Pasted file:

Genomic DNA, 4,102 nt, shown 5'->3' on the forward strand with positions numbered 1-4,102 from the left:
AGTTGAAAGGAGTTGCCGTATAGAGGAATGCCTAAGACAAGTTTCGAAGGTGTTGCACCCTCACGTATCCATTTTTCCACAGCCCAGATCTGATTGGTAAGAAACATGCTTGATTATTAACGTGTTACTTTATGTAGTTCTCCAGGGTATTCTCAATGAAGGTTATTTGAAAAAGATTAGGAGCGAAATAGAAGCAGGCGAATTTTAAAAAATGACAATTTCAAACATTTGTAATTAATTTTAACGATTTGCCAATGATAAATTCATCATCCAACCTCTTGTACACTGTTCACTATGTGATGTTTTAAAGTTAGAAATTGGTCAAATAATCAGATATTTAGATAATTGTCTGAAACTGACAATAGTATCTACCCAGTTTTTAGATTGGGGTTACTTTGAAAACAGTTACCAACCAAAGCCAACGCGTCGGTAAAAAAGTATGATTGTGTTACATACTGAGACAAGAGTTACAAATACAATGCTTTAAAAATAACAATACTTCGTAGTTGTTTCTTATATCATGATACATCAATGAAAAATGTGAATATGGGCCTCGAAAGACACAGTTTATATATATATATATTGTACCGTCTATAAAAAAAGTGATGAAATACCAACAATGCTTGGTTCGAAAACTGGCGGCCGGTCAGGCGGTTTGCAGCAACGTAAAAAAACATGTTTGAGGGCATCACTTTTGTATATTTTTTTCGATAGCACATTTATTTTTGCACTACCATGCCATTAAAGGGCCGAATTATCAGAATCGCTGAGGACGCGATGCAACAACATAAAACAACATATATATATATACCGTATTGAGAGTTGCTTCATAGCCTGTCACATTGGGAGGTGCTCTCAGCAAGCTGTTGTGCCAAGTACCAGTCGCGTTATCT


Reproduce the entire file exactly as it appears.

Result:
Genomic DNA, 4,102 nt, shown 5'->3' on the forward strand with positions numbered 1-4,102 from the left:
AGTTGAAAGGAGTTGCCGTATAGAGGAATGCCTAAGACAAGTTTCGAAGGTGTTGCACCCTCACGTATCCATTTTTCCACAGCCCAGATCTGATTGGTAAGAAACATGCTTGATTATTAACGTGTTACTTTATGTAGTTCTCCAGGGTATTCTCAATGAAGGTTATTTGAAAAAGATTAGGAGCGAAATAGAAGCAGGCGAATTTTAAAAAATGACAATTTCAAACATTTGTAATTAATTTTAACGATTTGCCAATGATAAATTCATCATCCAACCTCTTGTACACTGTTCACTATGTGATGTTTTAAAGTTAGAAATTGGTCAAATAATCAGATATTTAGATAATTGTCTGAAACTGACAATAGTATCTACCCAGTTTTTAGATTGGGGTTACTTTGAAAACAGTTACCAACCAAAGCCAACGCGTCGGTAAAAAAGTATGATTGTGTTACATACTGAGACAAGAGTTACAAATACAATGCTTTAAAAATAACAATACTTCGTAGTTGTTTCTTATATCATGATACATCAATGAAAAATGTGAATATGGGCCTCGAAAGACACAGTTTATATATATATATATTGTACCGTCTATAAAAAAAGTGATGAAATACCAACAATGCTTGGTTCGAAAACTGGCGGCCGGTCAGGCGGTTTGCAGCAACGTAAAAAAACATGTTTGAGGGCATCACTTTTGTATATTTTTTTCGATAGCACATTTATTTTTGCACTACCATGCCATTAAAGGGCCGAATTATCAGAATCGCTGAGGACGCGATGCAACAACATAAAACAACATATATATATATACCGTATTGAGAGTTGCTTCATAGCCTGTCACATTGGGAGGTGCTCTCAGCAAGCTGTTGTGCCAAGTACCAGTCGCGTTATCT